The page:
Tentatively I ask,
This used to be a vegetarian restaurant?
The waiter shakes his head and then comprehension dawning late says,
No, this is a bar. Our veg restaurant is across the road.
So, of course, I beat a hasty retreat. If you need to ask….well forget it, don’t even ask.
Across the road I wonder if the glass of water I had, tasted any different from a restaurant. What if they had spiked it? Someone spiked my Breezer with beer once! I shudder off all those annoying senses that are surrounding me and tell myself firmly that
I would know if someone spiked my drink. And what’s a little beer going to do to a rum drinker?
In the vegetarian restaurant (which, I note is bustling with activity, much to my relief) I sink into a chair right near the entrance. Two minutes later the menu still hasn’t been arrived and I haven’t even been given a glass of water (not that I’d need another one after that beer-spiked glass I downed not five minutes back). So I scowl in impatience and move to a better location. Right near the mirrored walls, on the sofa side where I have a view of cashier, water boys, waiters, wash-basin and the door to the kitchen.
What I need is a good thali. Nothing like simple pseudo-home fare to calm the (beer-spiked) nerves. The shiny steel platter arrives in exactly the time it takes me to walk to the wash-basin and come back. Three soft and thin chappatis (I hate those doughy, chewy parathas or ‘parotas’ as the southie restaurants call them) surrounded by round katoris all along the rim. The curd is set in the katori and I break the smooth surface to test it. I note that the cream is just thick enough to bend a little before breaking but light enough to not crumple. Next, the crucial taste test. Hmm….lovely! The proof of the Udipi is in the curd-eating.
One after the other, I sample each katori, deciding which ones I like and which I don’t and can be evacuated from the plate. So out goes palak gravy (*sob* but gastroentitis was enough to throw me off my favorite green veggie in the monsoons…even if today is an uncharacteristically sunny day!). The beetroot-bhaji follows suit. I never got used to that evil thing. Lovely colour, horrendous taste. No wonder they say it’s good for the blood, it tastes like blood too! The sambar-ey thing joins them (who ever heard of sambar with chappati?). So I’m left with aloo-bhaji, brinjals in a coconut-ey orange gravy, payasam (kheer), a watery brown thing that I always decide I will try but never do and the curd. I line up all the remaining katoris to the frontlines, place the mini-papad in the conclave they form and open and re-fold the three chappatis seperately. Ready to begin!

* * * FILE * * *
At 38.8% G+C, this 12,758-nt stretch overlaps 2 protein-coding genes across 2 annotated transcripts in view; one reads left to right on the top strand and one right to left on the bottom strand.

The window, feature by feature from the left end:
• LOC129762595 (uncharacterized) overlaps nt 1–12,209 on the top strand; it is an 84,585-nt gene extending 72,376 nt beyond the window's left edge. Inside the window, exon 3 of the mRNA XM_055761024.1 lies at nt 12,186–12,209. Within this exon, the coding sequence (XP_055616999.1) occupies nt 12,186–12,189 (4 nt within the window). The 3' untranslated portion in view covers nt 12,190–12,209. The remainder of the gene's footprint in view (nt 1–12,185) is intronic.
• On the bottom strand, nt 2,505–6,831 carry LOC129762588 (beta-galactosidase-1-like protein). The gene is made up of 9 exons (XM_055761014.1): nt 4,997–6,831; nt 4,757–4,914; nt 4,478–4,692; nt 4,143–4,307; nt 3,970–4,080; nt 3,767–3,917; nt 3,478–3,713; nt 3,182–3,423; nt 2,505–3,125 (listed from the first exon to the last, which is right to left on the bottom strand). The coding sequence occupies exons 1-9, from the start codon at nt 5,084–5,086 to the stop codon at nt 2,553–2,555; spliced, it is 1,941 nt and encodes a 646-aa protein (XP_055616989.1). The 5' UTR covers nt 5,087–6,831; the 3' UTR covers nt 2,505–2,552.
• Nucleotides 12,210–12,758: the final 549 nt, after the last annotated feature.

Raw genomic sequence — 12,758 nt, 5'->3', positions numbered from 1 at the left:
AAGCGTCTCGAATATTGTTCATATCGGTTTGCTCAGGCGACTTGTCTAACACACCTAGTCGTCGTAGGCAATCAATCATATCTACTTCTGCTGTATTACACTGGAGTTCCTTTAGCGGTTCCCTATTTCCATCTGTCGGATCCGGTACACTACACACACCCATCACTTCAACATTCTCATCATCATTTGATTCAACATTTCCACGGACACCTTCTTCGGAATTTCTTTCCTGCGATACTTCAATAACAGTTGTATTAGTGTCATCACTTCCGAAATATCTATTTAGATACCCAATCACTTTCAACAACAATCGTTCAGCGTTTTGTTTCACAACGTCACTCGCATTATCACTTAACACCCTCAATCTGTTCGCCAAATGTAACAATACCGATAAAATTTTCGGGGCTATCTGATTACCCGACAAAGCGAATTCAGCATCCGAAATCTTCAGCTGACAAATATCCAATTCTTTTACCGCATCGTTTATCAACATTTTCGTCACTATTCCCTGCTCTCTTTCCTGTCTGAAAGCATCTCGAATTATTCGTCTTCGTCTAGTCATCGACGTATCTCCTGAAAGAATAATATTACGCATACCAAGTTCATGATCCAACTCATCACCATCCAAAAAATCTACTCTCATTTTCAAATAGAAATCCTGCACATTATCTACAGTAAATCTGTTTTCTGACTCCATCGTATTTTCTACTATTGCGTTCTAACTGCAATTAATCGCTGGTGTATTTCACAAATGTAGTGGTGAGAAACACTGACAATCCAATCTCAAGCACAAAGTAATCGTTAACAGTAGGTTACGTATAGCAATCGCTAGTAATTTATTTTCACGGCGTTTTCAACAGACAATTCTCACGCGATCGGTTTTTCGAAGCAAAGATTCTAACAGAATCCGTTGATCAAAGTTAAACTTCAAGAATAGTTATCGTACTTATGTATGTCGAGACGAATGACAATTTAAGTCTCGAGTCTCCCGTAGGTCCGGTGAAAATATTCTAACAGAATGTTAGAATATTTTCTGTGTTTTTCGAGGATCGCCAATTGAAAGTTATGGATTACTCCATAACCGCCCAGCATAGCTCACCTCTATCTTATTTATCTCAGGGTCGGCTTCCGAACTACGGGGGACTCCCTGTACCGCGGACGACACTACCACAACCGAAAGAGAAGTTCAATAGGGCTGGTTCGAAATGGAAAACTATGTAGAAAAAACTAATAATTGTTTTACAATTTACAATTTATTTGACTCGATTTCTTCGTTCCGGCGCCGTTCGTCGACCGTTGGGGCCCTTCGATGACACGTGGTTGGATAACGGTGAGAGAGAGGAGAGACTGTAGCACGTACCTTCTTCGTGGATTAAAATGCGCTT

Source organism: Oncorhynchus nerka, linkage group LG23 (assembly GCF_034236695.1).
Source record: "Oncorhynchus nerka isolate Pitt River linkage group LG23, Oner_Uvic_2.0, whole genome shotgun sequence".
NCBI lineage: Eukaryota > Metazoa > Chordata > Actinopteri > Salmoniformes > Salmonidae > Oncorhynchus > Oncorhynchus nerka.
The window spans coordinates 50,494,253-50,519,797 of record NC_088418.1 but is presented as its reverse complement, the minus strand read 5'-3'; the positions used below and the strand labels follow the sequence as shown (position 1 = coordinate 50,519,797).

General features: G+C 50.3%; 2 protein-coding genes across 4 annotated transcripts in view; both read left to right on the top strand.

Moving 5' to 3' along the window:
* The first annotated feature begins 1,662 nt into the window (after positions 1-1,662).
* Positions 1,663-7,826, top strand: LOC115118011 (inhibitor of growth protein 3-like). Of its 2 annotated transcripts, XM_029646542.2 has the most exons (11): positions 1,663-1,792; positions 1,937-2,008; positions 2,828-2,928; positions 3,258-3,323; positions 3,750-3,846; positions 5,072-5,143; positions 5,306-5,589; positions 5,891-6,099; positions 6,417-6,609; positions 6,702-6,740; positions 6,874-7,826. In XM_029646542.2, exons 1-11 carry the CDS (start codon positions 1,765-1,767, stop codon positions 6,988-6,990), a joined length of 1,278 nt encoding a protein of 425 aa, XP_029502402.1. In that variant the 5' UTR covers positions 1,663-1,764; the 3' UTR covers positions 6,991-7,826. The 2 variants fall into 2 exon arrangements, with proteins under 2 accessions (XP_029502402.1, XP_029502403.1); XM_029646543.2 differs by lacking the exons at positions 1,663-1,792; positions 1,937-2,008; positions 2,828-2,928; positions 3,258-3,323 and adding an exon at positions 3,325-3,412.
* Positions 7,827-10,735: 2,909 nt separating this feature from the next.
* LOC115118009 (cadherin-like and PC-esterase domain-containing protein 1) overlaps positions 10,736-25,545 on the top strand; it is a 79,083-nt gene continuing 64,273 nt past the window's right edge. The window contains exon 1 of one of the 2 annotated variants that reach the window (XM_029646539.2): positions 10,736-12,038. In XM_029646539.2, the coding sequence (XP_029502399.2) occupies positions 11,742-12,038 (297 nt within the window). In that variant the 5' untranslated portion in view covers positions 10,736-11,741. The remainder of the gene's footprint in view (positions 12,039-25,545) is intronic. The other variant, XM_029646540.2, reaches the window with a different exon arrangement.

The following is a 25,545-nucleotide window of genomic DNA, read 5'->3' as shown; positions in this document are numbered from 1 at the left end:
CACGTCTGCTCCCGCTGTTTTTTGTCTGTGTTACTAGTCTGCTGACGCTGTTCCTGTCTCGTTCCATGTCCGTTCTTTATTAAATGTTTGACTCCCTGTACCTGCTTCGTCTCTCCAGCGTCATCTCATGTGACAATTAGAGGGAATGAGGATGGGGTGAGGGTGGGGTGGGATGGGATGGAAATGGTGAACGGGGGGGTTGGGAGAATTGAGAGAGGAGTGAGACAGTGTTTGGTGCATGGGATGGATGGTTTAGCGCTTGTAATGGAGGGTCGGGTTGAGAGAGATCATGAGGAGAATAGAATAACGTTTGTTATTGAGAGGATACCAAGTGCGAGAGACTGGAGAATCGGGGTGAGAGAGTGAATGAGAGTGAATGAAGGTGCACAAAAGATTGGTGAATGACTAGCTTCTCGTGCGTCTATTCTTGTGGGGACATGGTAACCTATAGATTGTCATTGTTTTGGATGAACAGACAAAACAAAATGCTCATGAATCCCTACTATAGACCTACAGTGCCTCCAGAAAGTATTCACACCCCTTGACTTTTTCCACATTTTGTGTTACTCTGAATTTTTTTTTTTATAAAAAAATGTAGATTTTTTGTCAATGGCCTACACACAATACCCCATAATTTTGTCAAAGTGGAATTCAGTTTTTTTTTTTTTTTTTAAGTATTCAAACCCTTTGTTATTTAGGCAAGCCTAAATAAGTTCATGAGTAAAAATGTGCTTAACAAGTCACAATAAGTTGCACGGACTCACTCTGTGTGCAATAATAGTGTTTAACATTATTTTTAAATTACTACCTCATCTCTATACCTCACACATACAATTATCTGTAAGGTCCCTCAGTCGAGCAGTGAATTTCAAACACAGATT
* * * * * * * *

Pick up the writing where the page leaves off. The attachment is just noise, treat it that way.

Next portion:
The first morsel is dunked into payasam and disappointingly yields nothing more than two dripping fingers. So I beckon to a passing waiter and ask him,
Did you just dump the liquid in? There’s no payasam here!!!
He looks ready to argue but is pulled off by his colleague who tells him to replace it. In a blink I have another fresh katori, hot this time and filled half with soft rice. Damn and I was hoping it would be semiya-payasam. Don’t tell my mum since I feign a dislike for payasam but I love the feel of a not-too-watery, not-too-sugary semiya-payasam within a chappati. Rice will do just as well so I attack tuck in. My fresh lime soda arrives in the ubiquitous beer-mug (beer again!) with a straw in it which falls off the minute it is set on the table.
Mid-way, I’m interrupted by people standing next to my seat. Ah, the next occupants standing so as to ‘grab the seat’. But they sit down instead. And I’m mighty surprised. This is two men, the sort that I’d walk past quickly on the road anticipating their stares following me down the road. But they don’t of course. This is Mumbai at lunch-hour and the rules are different. A person eating alone and sitting in a table meant for 4 (tightly squeezed) has effectively stated that they are fine with company. Company does not speak or look. The rules of the shared table are much the same as in a closed elevator. No eye-contact and hold your breath till its over. One of them steals a glance at my almost empty katoris and I retract my uncharitable thoughts on staring. Hunger speaks across languages.
Meal done, I speed up the finishing bits and ask for the bill (yes, not ‘the cheque’). On my way out, I pause to buy a beeda. A bright green betel leaf wrapped around a mysterious something, topped with colourful dried coconut and finished with a clove through it. What Udipi meal is complete without one?
* The restaurant that served up this wonderful lunch is Ganga Vihar, close to Matunga Road west.